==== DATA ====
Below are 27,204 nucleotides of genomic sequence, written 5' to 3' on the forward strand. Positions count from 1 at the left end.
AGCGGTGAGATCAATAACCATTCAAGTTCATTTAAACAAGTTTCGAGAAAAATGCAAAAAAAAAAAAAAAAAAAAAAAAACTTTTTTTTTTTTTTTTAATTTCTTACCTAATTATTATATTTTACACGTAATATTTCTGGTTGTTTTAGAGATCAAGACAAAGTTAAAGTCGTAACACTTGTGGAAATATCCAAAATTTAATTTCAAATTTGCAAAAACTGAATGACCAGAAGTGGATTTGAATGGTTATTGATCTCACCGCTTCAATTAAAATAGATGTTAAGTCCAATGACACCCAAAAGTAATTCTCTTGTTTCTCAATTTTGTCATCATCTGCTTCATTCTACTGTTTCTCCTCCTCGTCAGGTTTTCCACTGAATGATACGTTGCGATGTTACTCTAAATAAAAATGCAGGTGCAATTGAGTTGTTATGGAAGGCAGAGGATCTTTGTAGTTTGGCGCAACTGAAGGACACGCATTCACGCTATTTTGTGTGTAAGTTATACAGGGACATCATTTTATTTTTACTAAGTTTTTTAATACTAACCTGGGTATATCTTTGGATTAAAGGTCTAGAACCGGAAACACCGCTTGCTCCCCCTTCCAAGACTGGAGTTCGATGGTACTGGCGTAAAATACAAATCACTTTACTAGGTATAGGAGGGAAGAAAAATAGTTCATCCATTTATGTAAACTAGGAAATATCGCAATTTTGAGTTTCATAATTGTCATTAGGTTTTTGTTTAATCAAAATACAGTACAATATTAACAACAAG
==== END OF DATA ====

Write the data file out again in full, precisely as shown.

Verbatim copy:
Below are 27,204 nucleotides of genomic sequence, written 5' to 3' on the forward strand. Positions count from 1 at the left end.
AGCGGTGAGATCAATAACCATTCAAGTTCATTTAAACAAGTTTCGAGAAAAATGCAAAAAAAAAAAAAAAAAAAAAAAAACTTTTTTTTTTTTTTTTAATTTCTTACCTAATTATTATATTTTACACGTAATATTTCTGGTTGTTTTAGAGATCAAGACAAAGTTAAAGTCGTAACACTTGTGGAAATATCCAAAATTTAATTTCAAATTTGCAAAAACTGAATGACCAGAAGTGGATTTGAATGGTTATTGATCTCACCGCTTCAATTAAAATAGATGTTAAGTCCAATGACACCCAAAAGTAATTCTCTTGTTTCTCAATTTTGTCATCATCTGCTTCATTCTACTGTTTCTCCTCCTCGTCAGGTTTTCCACTGAATGATACGTTGCGATGTTACTCTAAATAAAAATGCAGGTGCAATTGAGTTGTTATGGAAGGCAGAGGATCTTTGTAGTTTGGCGCAACTGAAGGACACGCATTCACGCTATTTTGTGTGTAAGTTATACAGGGACATCATTTTATTTTTACTAAGTTTTTTAATACTAACCTGGGTATATCTTTGGATTAAAGGTCTAGAACCGGAAACACCGCTTGCTCCCCCTTCCAAGACTGGAGTTCGATGGTACTGGCGTAAAATACAAATCACTTTACTAGGTATAGGAGGGAAGAAAAATAGTTCATCCATTTATGTAAACTAGGAAATATCGCAATTTTGAGTTTCATAATTGTCATTAGGTTTTTGTTTAATCAAAATACAGTACAATATTAACAACAAG